73-670 El Paseo
Palm Desert, CA 92260
Monday - Saturday
10:00 a.m. - 5:30 p.m.
Closed Memorial Day
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Leeds & Son Fine Jewelers gem experts select the most extraordinary and rare diamonds and gemstones for our valued clients. Our associates travel the world to find the newest designs, the finest gemstones and the most prestigious brands. Experience, trust and skill guide our longtime industry relationships, enabling us to bring the world's finest and most extraordinary luxury jewelry exclusively to our store.
• JB Star
• Lazare Kaplan
• Norman Silverman
• & many more
A diamond, like the person you choose to spend the rest of your life with, should be carefully chosen. More than just a stone in a setting, a diamond is a lasting symbol of your commitment. To make sure your love shines forth in the most brilliant way possible for years to come, Leeds & Son offers one of the widest selections of diamonds and settings.
For more than 60 years, Leeds & Son has worked to answer all of the important questions that arise when choosing the perfect diamond. To make an educated selection, consider the four characteristics that determine the quality of a diamond.
The way a diamond is cut determines how the stone will display light. Cut is the critical factor contributing to the brilliance and fire of a diamond, in addition to the diamond's final appearance in the setting.
A brilliant-cut or fancy-shaped diamond usually boasts 58 reflective surfaces known as facets. Each of these facets, no matter how large or how small, has an effect on the overall brilliance of the diamond. If a diamond is cut to correct proportions, light is refracted off each facet in the pavilion of the stone and eventually dispersed in a prismatic effect through its crown. The light is also reflected off the surface of the facets, producing brilliant flashes of white light.
If a diamond is not cut deeply enough, light can escape from the stone's pavilion without any reflection. Similarly, if the stone is cut too deeply, light escapes from the opposite side of the pavilion. If either of these two situations is present, the stone may look dull and its color will not be accurately displayed.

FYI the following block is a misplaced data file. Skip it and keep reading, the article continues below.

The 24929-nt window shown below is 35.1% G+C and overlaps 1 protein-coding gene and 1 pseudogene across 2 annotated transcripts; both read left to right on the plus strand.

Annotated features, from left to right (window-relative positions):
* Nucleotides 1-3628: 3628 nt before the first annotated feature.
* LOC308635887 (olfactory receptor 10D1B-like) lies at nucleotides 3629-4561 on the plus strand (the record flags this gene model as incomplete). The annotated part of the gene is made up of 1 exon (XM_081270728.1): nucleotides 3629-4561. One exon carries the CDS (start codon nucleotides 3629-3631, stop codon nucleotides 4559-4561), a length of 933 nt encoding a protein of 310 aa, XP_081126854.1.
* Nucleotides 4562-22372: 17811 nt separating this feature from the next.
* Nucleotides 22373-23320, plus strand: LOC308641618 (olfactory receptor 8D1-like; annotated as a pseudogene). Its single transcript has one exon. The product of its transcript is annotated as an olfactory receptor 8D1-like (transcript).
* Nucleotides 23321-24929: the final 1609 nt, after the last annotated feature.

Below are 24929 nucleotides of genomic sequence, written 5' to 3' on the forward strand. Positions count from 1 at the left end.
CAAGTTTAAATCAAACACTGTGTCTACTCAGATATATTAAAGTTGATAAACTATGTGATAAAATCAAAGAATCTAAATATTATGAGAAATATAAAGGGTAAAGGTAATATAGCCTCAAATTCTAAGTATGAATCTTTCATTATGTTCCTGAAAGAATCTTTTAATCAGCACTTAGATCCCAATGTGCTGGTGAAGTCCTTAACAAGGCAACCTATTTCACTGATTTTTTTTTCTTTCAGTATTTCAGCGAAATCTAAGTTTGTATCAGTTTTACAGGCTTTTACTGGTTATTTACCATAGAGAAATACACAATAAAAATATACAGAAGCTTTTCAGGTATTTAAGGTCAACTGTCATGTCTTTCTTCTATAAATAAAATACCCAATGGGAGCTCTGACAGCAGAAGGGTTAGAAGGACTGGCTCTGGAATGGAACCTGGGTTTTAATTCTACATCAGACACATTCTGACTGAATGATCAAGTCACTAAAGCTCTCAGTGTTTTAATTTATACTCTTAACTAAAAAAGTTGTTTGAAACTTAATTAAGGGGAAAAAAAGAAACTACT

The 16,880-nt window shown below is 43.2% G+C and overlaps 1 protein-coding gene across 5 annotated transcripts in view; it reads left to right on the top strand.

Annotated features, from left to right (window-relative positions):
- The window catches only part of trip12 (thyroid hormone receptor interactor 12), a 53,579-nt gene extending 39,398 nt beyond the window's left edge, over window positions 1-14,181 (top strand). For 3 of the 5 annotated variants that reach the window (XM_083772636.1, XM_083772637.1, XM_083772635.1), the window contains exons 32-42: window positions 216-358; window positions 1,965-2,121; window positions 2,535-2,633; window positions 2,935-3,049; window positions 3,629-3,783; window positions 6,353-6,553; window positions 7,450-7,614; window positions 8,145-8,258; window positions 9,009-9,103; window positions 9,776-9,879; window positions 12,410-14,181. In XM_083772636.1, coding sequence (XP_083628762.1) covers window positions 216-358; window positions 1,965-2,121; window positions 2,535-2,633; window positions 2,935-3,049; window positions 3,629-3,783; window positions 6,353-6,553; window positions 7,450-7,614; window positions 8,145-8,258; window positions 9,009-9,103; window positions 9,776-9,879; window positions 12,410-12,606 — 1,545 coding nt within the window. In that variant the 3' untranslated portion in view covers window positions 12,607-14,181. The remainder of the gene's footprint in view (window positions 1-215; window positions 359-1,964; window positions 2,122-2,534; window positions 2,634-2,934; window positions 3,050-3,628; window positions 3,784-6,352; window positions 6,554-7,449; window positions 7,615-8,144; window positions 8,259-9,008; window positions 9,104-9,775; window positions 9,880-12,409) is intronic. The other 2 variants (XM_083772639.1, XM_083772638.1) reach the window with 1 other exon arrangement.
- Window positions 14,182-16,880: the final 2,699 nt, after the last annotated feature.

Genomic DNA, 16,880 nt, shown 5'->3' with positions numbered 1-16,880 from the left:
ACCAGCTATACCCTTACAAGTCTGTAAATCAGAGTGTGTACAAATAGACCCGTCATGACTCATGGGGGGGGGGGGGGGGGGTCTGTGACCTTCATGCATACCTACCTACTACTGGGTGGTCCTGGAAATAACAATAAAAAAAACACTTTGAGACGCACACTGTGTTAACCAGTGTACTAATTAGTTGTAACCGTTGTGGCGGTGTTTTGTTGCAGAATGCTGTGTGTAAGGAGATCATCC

The body color of a diamond in its purest form is colorless. A colorless diamond is very rare, as traces of yellow or brown are usually present. The color of a diamond is evaluated by the unaided eye using a 23 letter grade scale, starting at D, the highest grade, and continuing through to Z, the lowest grade. The less color a diamond has, the more valuable it becomes.
While colorless gems are the most sought after, other diamonds with colors of red, pink, blue, green, and amber, often referred to as fancies, are options as well.
Unlike the seemingly deceptive term "colorless", the word "flawless" is truly the most accurate way of describing a diamond's clarity.
A flawless diamond, classified as FL, has no surface markings or inclusions and allows light to pass through it cleanly. Such diamonds are, in truth, both exceptionally rare and highly expensive.
Many diamonds, however, have inclusions so minute that they are not visible to the naked eye. These are classified as IF diamonds. Other classifications include VVS1VVS2 for stones with very small inclusions, SI1-SI2 for those with small inclusions, and finally I1-I2-I3 for stones bearing inclusions visible to the naked eye. The greater the visibility of a diamond's surface markings and inclusions, the more its value decreases.
In order to grade a diamond's clarity, highly trained experts carefully study it under 10x magnification. This ensures a complete understanding of a stone's quality.
The clarity grade of a diamond is determined by the number, size and location of internal characters called inclusions. Inclusions can be external, as in the case of cavities and chips, or internal such as feathers and smaller crystals trapped within the main diamond crystal. The clarity grade is derived from an 11 grade scale from FL to I3. The fewer the inclusions, the higher the grade and the greater the value.
All diamonds (and all other precious gems) are weighed in carats. A carat is comprised of 100 points. For example, a diamond weighing 50 points can be accurately described as being a half-carat, or .50 cts.
Carat weight plays an important role in determining a stone's value, and larger diamonds are difficult to find. However, size does not equate to quality, as the three other factors of cut, clarity and color grades must also be considered.